At the funeral and family gatherings, I found myself in the role of the Good Daughter, the College Girl, which was completely foreign to me. I was also something of an oddity as the family weirdo who wanted to be a writer. I dressed for the funeral in an old skirt-suit of my mother’s, probably handed down to her by her cousin who works in real estate. No one else in our lower-income family owned much in the way of funeral-appropriate clothing. My own cousin David, a lanky young man only a few years older than myself, came late to the funeral directly from his manual-labor job, wearing a dirtied uniform. I remember being angry on his behalf when more distant relatives whispered remarks about his lack of respect, and I hugged him fiercely.
I positioned myself as the buffer between my introverted mother and the rest of the mourners. I could see the tremendous toll the rituals of death were taking on her; she was responsible for holding the space for the family. So, instead of grieving, I worked to protect her. I tried to hold the space for her. My own grief was still tightly coiled inside, unreleased. I have a murky, half-submerged memory of the graveside service, and of clinging to the casket handles, refusing to let go, until my father took my hands and led me away.
When I returned to school, the numbness of those few days at home seemed to harden, compress and solidify. I felt cold and hard. My boyfriend Jeff ended our two-and-a-half year relationship for someone he’d met in our hometown. I then suffered a health crisis and then fell into a deep depression. I earned a D in a course I loved, a class on creative nonfiction. I couldn’t write, much less write about my own life. I was numb.
Later, I returned home to help my mother clear the belongings from my grandmother’s home. The process of packing and sorting the dishes and linens, which I think my mother found hard but healing, seemed surreal, as though my grandmother would return any moment, and the silence was too bright and loud. Time crept, its passage taking on a thicker quality. An image I’ll never forget: I opened a drawer in the sewing room only to encounter the slow sleepy eyes of a baby possum, whose slumber I’d disturbed in the long-empty house. Nature has a way of reclaiming and moving on, even when we cannot.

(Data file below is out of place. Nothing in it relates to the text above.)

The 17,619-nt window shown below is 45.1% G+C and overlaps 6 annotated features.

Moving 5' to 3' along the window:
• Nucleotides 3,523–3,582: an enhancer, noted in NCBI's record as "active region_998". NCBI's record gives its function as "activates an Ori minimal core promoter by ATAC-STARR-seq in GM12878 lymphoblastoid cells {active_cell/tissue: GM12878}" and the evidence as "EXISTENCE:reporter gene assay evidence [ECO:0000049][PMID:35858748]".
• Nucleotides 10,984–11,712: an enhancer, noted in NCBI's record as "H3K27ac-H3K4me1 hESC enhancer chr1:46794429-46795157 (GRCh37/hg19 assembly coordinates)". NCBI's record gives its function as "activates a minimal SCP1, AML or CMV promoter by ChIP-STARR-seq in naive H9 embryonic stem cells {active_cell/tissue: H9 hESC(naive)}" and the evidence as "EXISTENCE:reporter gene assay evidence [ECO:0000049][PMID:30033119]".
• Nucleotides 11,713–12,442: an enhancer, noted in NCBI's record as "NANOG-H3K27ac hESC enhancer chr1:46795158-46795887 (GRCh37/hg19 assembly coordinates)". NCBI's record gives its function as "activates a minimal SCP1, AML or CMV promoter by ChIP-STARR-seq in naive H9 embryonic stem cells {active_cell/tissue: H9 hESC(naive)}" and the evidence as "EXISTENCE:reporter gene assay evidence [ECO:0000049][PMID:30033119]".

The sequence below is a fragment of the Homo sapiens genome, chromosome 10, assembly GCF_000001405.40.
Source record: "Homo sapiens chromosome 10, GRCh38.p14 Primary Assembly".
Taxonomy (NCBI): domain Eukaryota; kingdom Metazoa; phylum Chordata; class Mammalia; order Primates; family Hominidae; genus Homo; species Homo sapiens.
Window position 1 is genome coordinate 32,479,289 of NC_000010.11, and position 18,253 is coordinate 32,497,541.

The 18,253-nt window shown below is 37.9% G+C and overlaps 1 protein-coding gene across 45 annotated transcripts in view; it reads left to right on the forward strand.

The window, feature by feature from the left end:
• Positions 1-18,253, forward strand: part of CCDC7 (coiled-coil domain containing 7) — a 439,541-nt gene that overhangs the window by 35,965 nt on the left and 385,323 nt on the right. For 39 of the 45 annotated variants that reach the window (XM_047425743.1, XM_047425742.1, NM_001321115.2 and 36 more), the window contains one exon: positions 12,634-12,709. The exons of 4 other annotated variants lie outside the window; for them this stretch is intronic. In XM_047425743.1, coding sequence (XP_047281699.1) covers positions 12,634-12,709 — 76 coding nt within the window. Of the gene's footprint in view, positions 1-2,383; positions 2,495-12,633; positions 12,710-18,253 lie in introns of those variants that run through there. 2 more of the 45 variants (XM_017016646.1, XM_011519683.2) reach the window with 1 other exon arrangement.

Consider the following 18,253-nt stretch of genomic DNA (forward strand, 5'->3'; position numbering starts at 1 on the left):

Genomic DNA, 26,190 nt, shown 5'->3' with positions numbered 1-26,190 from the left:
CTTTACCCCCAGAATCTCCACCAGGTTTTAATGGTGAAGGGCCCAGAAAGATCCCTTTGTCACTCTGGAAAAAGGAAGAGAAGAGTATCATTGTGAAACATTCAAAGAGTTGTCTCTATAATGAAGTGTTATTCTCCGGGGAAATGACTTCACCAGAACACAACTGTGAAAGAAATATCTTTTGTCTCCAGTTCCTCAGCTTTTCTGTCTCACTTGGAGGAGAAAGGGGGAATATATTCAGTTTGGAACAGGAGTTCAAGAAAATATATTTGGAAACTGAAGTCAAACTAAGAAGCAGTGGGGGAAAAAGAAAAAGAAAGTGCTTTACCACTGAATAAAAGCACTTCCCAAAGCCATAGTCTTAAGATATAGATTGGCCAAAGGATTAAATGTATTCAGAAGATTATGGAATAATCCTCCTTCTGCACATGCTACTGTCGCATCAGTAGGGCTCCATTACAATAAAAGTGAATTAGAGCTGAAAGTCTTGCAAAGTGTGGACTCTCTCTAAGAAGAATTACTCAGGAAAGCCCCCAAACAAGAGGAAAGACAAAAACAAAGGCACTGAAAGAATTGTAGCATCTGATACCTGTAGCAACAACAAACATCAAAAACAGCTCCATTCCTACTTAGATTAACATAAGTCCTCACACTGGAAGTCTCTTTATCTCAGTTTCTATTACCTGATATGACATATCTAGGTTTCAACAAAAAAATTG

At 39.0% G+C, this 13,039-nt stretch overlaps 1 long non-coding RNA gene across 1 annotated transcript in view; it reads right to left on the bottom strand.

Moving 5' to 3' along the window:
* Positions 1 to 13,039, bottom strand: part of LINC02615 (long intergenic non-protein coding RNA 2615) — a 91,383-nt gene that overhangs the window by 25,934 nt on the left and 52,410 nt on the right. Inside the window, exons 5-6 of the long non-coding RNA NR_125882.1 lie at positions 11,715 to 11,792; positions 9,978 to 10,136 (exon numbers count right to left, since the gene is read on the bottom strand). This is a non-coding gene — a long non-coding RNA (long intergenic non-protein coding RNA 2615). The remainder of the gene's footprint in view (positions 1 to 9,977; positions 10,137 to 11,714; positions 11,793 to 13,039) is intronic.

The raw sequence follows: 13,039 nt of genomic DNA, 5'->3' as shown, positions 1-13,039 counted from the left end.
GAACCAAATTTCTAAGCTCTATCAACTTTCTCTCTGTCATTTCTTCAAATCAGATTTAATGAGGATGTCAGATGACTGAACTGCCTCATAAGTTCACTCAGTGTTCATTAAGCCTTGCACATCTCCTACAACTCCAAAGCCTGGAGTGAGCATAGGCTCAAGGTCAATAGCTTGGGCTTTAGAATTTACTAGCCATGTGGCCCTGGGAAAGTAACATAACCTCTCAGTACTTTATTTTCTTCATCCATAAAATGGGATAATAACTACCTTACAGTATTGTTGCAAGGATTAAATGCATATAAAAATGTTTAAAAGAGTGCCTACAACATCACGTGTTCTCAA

The circumstances of not-knowing and serving as protector meant the grieving of my grandmother’s death was deferred for me, but the cognitive need remained. Windows into grief flickered open unexpectedly. I’d be reminded of her by a word or phrase, by something as simple as the sight of a breakfast cereal in a grocery store (she’d treated me and my sister with sweet cereals my mother could not afford to buy), and I’d feel a sudden sharp, bewildering sensation of her absence. I wondered if there was something wrong with me, if I couldn’t properly accept the loss, coupled loosely as it was with the betrayal and abandonment I felt when my relationship with Jeff crumbled.
A few years later, something changed. I attended my first yoga class, and at the end of the session, I found myself drifting into a dreamlike state when the instructor took the group into Savasana, the Corpse Pose. In this resting state, I saw behind my closed eyes my grandmother’s face turning toward mine. I was badly shaken, and I certainly didn’t want to return to yoga the following week. But I did, and the same thing happened. I couldn’t avoid her face by keeping my eyes open, even though I tried. I told the kindly instructor, Jen, what had happened. She advised me to see the unwanted “visitation” as a gift. For weeks afterward, I opened myself to that interpretation, and to my surprise, I wept each time we entered Savasana. Not sobbing, just quiet streaming of tears and a silent vision of my grandmother’s face. The relief this gradually brought on is difficult to describe. I was able to both release the knot in my chest and obtain a sense of conclusion. Her face seemed to say that it was alright to let go of her. After this release, I found I could write again.
I’m grateful for the healthy capacity of the mind to heal itself. Recounting this story here reminds me of my own potential for resilience. Relationships end. The world seems terribly unjust and even absurd. Denial of closure or justice welds pain in place, makes healing even harder. But I’m still here, and I have stories to tell, some painful truths and perfect moments of joy. Each of us have such stories, and many others besides. I could make a plug here for self-care, but I’m not saying yoga changed my life. I saying that telling our stories is truly essential to healing.